Cotton may see its price revival flag, despite hedge funds' improved sentiment towards the fibre, while South American weather has rendered corn and soybeans are vulnerable to further liquidation, analysts warned.
Commonwealth Bank of Australia acknowledged the reasoning behind a rash of short-covering by speculators which returned them to a net long holding in New York futures and options.
Managed money, a proxy for speculators, closed a net 4,500 short positions, which profit when prices fall, and opened some 4,200 long bets, which exploit rising values, in the week to October 16, regulatory data late on Friday showed.
The shift in speculators' thinking reflected a 60% slump year on year to a decade-low of 7,802 bales in inventories certified for delivery against New York cotton futures, thanks to a delayed and, in particular, poor quality harvest.
"Holders of short futures positions have become increasingly nervous about a potential December short squeeze, and as a result traders have recently sought to cover their short positions," CBA analyst Luke Mathews said.
Holders of short positions were badly burnt on the expiry of the July contract, which saw a surge, then plunge, in cotton prices as news of a large export order, which some investors questioned.
Speculators' net longs in New York softs, Oct 16, (change on week)
Raw sugar: 55,537, (-19,942)
Cocoa: 26,567, (+1,112)
Cotton: 2,045, (+8,744)
Coffee: -13,096, (-8,030)
However, despite the latest round of short-covering, which prompted a rise of 6% in the price of New York's benchmark December cotton lot over the week, and has seen values rise further since, this rally looked unlikely to last for long,
"We don't believe futures price gains to endure past December, nor do we expect a significant impact on global physical prices," Mr Mathews said, citing the boost to New York stocks which will be brought by the continuing harvest.
"Furthermore global cotton stockpiles are forecast to reach record high levels in 2012-13."
However, there was potential for speculators to continue a sell-down of their net long position in Chicago corn and soybean futures, given a turn to the more benign in South American weather, UK broker RJ O'Brien said.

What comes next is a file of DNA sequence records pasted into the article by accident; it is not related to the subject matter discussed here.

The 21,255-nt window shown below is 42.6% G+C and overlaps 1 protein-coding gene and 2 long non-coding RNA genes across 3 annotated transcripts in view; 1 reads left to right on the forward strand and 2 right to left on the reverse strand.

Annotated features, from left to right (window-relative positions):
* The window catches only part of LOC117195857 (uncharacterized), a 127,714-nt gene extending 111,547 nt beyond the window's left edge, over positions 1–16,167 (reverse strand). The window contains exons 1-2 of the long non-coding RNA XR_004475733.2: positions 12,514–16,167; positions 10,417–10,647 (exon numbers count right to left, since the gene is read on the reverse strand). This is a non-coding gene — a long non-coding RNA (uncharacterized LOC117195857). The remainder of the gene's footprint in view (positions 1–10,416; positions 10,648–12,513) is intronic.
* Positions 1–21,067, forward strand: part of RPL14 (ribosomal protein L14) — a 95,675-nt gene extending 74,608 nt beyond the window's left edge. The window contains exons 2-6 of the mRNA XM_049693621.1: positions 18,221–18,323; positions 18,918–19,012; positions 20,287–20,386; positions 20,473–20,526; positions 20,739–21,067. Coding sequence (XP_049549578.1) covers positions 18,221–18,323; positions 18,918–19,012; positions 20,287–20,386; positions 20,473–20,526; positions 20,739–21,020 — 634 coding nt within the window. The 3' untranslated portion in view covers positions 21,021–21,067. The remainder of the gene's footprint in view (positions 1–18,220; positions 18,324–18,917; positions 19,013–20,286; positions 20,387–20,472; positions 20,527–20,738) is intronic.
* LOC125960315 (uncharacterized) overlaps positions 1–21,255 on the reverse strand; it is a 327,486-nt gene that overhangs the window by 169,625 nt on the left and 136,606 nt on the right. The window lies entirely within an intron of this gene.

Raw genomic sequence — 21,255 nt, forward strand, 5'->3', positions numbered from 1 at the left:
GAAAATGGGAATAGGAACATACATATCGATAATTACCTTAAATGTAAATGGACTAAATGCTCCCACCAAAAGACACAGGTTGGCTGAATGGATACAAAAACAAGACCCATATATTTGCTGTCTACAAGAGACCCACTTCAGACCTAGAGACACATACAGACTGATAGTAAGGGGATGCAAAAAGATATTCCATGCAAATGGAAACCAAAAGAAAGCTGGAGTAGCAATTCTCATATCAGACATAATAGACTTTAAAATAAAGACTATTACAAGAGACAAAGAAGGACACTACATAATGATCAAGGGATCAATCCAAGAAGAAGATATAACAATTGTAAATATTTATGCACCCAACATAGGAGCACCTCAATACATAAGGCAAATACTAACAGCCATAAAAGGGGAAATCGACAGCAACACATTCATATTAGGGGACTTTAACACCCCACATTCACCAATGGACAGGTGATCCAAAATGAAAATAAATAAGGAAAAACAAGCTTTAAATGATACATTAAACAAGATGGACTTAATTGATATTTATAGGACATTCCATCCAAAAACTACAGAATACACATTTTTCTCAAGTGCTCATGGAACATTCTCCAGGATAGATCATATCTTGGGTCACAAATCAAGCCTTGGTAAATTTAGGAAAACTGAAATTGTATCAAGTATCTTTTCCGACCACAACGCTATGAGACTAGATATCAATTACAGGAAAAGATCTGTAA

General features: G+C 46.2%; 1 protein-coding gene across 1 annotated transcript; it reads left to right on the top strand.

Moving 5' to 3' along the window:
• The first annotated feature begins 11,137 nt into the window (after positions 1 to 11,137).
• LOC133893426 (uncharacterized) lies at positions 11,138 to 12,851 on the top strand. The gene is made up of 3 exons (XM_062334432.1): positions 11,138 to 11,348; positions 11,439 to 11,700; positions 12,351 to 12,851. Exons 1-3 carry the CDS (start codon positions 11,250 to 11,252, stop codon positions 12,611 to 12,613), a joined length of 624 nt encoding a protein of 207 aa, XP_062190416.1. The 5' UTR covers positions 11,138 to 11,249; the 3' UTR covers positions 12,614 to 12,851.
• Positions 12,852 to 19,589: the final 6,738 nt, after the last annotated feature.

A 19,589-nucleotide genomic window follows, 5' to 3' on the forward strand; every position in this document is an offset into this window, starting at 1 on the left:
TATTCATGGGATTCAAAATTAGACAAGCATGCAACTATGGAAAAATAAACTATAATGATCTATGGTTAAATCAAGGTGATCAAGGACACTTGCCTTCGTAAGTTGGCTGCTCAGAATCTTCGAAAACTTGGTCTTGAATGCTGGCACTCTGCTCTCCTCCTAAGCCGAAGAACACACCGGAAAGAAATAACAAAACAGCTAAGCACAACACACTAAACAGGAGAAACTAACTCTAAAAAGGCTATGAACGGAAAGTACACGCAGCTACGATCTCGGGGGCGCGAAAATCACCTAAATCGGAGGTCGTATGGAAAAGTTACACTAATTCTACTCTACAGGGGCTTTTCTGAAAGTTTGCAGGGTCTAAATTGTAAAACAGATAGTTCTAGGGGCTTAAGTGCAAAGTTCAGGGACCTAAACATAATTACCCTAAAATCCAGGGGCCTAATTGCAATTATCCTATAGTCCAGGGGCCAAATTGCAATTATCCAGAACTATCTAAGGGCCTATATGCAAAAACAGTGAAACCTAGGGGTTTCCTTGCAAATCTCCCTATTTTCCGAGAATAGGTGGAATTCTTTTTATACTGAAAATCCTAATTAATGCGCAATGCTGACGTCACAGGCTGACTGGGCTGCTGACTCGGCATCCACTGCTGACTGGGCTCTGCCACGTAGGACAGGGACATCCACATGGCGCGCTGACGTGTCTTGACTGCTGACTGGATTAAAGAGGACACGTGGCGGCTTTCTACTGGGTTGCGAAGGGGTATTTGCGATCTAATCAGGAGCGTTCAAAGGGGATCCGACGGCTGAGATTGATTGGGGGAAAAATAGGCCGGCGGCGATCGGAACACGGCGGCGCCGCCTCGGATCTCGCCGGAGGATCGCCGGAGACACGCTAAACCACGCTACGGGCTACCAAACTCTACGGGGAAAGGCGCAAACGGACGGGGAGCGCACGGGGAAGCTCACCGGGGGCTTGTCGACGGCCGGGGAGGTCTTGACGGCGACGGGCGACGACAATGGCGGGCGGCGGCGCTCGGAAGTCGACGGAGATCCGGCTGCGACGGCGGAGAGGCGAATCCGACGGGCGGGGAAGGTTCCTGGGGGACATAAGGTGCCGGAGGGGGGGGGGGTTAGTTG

"South American weather reads slightly negative with lower than expected weekend Argentine rains and Brazil dryness limited to the north eastern belt," RJ O'Brien's Richard Feltes said.
Speculators' net longs in grains and oilseeds, Oct 16, (change on week)
Chicago corn: 256,561, (-3,905)
Chicago soybeans: 167,096 (-9,811)
Chicago wheat: 45,391, (-2,387)
Kansas wheat: 45,385, (+1,196)
Chicago soymeal: 43,418, (+130)
Chicago soyoil: -11,969, (-17,641)
Excess rain has been a problem in Argentina, hampering corn sowings, which are an estimated 11 points behind the average pace, while the central and northern areas of Brazil have been unduly dry.
For corn and soybean futures, "it will be important for prices to hold last week's lows to reassure the remaining managed fund longs", being a factor which would signal technical support for values.
In the week to October 16, managed money cut its net long position in Chicago corn futures and options by 3,900 contracts to the lowest level since mid-July.
In soybeans, speculators cut their net long position for a sixth successive week to a seven-month low of 167,096 contracts, while turning net short in soyoil, meaning bets on price falls exceeded those on rising values.
Managed money's net long position in Chicago wheat fell by 2,387 lots to the lowest since June.